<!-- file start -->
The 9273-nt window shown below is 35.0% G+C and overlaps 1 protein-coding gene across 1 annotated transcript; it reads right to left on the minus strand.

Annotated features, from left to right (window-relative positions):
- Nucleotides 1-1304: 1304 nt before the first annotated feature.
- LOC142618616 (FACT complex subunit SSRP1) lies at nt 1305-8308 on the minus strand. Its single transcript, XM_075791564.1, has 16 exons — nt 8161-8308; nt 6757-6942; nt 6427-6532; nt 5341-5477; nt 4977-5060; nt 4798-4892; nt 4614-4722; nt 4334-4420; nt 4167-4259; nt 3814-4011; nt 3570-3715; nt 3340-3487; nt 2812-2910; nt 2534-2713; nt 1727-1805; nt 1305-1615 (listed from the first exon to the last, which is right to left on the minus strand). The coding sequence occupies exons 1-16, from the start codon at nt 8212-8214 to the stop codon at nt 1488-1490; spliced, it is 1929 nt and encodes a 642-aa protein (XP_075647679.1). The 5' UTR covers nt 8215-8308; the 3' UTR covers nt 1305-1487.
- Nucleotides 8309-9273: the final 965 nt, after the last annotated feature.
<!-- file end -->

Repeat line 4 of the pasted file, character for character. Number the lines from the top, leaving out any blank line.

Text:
- LOC142618616 (FACT complex subunit SSRP1) lies at nt 1305-8308 on the minus strand. Its single transcript, XM_075791564.1, has 16 exons — nt 8161-8308; nt 6757-6942; nt 6427-6532; nt 5341-5477; nt 4977-5060; nt 4798-4892; nt 4614-4722; nt 4334-4420; nt 4167-4259; nt 3814-4011; nt 3570-3715; nt 3340-3487; nt 2812-2910; nt 2534-2713; nt 1727-1805; nt 1305-1615 (listed from the first exon to the last, which is right to left on the minus strand). The coding sequence occupies exons 1-16, from the start codon at nt 8212-8214 to the stop codon at nt 1488-1490; spliced, it is 1929 nt and encodes a 642-aa protein (XP_075647679.1). The 5' UTR covers nt 8215-8308; the 3' UTR covers nt 1305-1487.